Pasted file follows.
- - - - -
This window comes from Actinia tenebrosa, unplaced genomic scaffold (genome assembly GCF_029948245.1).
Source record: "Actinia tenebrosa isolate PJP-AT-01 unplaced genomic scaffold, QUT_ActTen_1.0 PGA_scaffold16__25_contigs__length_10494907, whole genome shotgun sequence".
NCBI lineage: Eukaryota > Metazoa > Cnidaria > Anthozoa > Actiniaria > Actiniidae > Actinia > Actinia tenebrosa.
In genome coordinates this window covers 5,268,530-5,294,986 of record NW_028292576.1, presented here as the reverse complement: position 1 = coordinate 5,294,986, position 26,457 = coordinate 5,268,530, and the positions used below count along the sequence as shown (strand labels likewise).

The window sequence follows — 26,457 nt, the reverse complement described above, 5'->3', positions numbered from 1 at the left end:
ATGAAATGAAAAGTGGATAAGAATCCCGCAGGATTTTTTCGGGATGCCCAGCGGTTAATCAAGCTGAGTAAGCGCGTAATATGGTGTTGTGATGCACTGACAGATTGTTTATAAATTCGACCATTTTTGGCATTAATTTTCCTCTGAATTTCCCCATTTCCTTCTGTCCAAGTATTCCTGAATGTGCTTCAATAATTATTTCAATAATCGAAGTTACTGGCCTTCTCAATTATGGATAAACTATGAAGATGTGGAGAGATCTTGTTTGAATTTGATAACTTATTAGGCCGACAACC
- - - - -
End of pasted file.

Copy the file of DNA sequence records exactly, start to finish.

This window comes from Actinia tenebrosa, unplaced genomic scaffold (genome assembly GCF_029948245.1).
Source record: "Actinia tenebrosa isolate PJP-AT-01 unplaced genomic scaffold, QUT_ActTen_1.0 PGA_scaffold16__25_contigs__length_10494907, whole genome shotgun sequence".
NCBI lineage: Eukaryota > Metazoa > Cnidaria > Anthozoa > Actiniaria > Actiniidae > Actinia > Actinia tenebrosa.
In genome coordinates this window covers 5,268,530-5,294,986 of record NW_028292576.1, presented here as the reverse complement: position 1 = coordinate 5,294,986, position 26,457 = coordinate 5,268,530, and the positions used below count along the sequence as shown (strand labels likewise).

The window sequence follows — 26,457 nt, the reverse complement described above, 5'->3', positions numbered from 1 at the left end:
ATGAAATGAAAAGTGGATAAGAATCCCGCAGGATTTTTTCGGGATGCCCAGCGGTTAATCAAGCTGAGTAAGCGCGTAATATGGTGTTGTGATGCACTGACAGATTGTTTATAAATTCGACCATTTTTGGCATTAATTTTCCTCTGAATTTCCCCATTTCCTTCTGTCCAAGTATTCCTGAATGTGCTTCAATAATTATTTCAATAATCGAAGTTACTGGCCTTCTCAATTATGGATAAACTATGAAGATGTGGAGAGATCTTGTTTGAATTTGATAACTTATTAGGCCGACAACC